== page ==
So if you stumbled upon this article and are considering giving up on your writing, I ask you, from one writer to another, to please have faith in yourself. I don’t care if you are 18 or 108, refuse to take no for an answer. Batten down the hatches, park your rump in a chair, and write. Ask your loved ones to cheer you on. Reward yourself with something awesome when you meet your goal. Even if you never make a dime off of what you write, do it because you love it, do it because you have to. The world needs stories and it needs people who don’t understand the meaning of quitting. It needs disciplined people who persevere.

Write on!

 

*** Update: I am nearing the end of the second draft at this time. Yes, it seems I was more turtle-like this last year and a half than I like to admit. 🙂 ***

 

Cover Image Credit: pixabay

Writer’s Block? Try This.

sewing-1229710_1280

Finding yourself afflicted with writer’s block? Feeling uninspired? My advice: try your hand at another hobby.

About a month ago at this time, I was trapped in a maze of overthinking and worrying about every detail of mundane life. I was also spending far too much time on social media. Naturally, this was squashing my creativity at a time when I had already hit a brick wall near the end of my second draft. I felt burnt out and knew I could not keep doing this. So, I decided to take a break from it all by picking up a new hobby.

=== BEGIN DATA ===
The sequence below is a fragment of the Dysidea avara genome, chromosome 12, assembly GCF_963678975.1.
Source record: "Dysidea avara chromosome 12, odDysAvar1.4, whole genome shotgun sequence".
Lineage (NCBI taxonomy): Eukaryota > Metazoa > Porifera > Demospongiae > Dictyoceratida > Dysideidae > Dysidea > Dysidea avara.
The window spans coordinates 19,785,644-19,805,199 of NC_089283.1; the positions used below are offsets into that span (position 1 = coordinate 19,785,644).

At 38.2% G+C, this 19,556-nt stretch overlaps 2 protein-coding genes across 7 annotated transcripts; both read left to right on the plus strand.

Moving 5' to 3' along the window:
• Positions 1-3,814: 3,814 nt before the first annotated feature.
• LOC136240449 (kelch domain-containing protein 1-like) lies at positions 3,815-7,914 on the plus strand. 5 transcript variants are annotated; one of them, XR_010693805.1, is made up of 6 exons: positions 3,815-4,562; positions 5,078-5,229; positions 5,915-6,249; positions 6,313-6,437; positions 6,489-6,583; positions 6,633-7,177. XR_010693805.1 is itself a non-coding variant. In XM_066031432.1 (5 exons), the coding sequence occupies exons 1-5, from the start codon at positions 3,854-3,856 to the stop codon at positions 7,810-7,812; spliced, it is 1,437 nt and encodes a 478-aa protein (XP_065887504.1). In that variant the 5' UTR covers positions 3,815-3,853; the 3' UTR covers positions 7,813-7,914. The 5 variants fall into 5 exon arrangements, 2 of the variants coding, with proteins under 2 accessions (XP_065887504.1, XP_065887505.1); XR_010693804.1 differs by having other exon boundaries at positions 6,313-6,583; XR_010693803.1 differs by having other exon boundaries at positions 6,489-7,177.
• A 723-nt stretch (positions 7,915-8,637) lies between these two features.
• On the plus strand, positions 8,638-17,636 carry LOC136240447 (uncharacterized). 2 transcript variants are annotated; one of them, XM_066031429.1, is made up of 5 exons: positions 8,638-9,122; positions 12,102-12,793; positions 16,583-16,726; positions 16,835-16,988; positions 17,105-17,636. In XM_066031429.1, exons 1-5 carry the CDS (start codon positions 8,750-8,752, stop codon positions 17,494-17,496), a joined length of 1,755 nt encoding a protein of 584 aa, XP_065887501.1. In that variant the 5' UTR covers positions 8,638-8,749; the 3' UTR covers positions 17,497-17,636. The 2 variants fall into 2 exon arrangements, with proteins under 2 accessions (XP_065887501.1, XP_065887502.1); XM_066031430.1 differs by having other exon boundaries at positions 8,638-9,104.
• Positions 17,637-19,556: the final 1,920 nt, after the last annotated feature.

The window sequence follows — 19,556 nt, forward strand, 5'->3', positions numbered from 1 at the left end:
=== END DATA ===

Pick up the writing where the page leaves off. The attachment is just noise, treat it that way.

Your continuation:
I have always loved needlework. For a long time, I had been meaning to learn cross stitch, something I had tried and failed at years ago. With an easy kit and a little bit of help from a co-worker, I was soon off and running. I picked it up quickly and within a week completed three small projects. I moved on to another slightly more difficult kit which I am wrapping up now. I also saw some beautiful yarn in a craft store and decided to crochet a lap blanket out of it, another needle hobby I have loved for a few years now. That project is now also almost done.

It seemed my time outs from writing and everything else offered the muses the perfect opportunity to sneak back into my brain and do some housecleaning — and then throw a wild party chock full of poetry and new story ideas. Even the part of my book I was having such trouble with seemed less intimidating and finally came clear. It was seriously magical.

I cannot recommend enough the benefits of having a second or third hobby outside of writing. Whether it’s sewing, gardening, cooking, woodworking, painting, etc, get away from your keyboard and do something fun and productive. Also, watch the amount of time and energy you pour into social media. I am a little ashamed to admit just how many hours of my life have been lost to mindless scrolling on Facebook. Social media can be a blessing for networking and promotion, but it needs to be checked.

So, if any of you have been fighting with the monster of writer’s block, I invite you to step back and walk away from the struggle for a bit. You might find the monster turns into a tiny puppy that was never really scary after all.

Write on!

%d bloggers like this: